A project aimed at sharing messages of care and love has been rekindled in memory of a Kerikeri teenager who died in October last year.

Sixteen-year-old Dion Hodder contracted meningococcal disease at a St John Youth camp in the Hauraki Gulf, and died in hospital in Auckland.

His mother, Todd Horton, said her son had been a sensitive boy, and would go out of his way to ensure everyone was included.

"Anyone who knew Dion would vouch for the fact that he was a kind, caring person who always put others ahead of himself and treated everyone equally. First to lend a hand and help out, and often the first to notice someone sitting alone and take a step to include them in his day," she said.

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Before he died she and Dion developed "You Matter" cards, based on a concept from the You Matter Compassion Project in the US. The cards, featuring a simple love heart and the words "You Matter," were to be given to people looking upset or having a rough day.

The 'You Matter' cards are designed to be given to someone who's down, for them to keep or pass on.
The 'You Matter' cards are designed to be given to someone who's down, for them to keep or pass on.

They included instructions that they could be kept or paid forward to show someone else they mattered.

The concept resonated because Horton and Dion had lost a family member to suicide about seven years ago.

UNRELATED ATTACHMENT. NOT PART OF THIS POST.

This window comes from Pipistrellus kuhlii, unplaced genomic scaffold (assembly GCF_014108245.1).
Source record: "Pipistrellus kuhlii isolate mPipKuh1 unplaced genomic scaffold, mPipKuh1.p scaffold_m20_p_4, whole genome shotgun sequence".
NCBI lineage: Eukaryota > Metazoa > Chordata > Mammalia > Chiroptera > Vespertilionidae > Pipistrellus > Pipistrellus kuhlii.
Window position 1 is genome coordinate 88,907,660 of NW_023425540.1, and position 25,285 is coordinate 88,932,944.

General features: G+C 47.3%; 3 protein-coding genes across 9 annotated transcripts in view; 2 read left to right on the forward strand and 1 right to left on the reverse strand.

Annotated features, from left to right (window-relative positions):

"He said 'If it stops someone else doing that and putting our family through that, then it's cool'," she said.

"When you're in a very dark place, it's nice to know that you matter and someone has noticed that you're not your normal smiley face.

"If anyone was to notice that you weren't your normal smiley self, it was Dion."

Horton admitted the cards "lay quiet" after Dion's death, as they were a painful reminder of him. But a few weeks ago she decided to start sharing them again as a symbol of "Dion" movements – like a hug, a high-five or a smile.

The messages were even more pertinent after the Christchurch mosque attacks, and Horton was considering sending a bunch to the city.

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"It's a simple reminder that everyone in this world is important and that we all matter," she said.

Horton was willing to give cards away to anyone who wanted them, as long as demand did not get out of hand. Contact her at thoddy7@icloud.com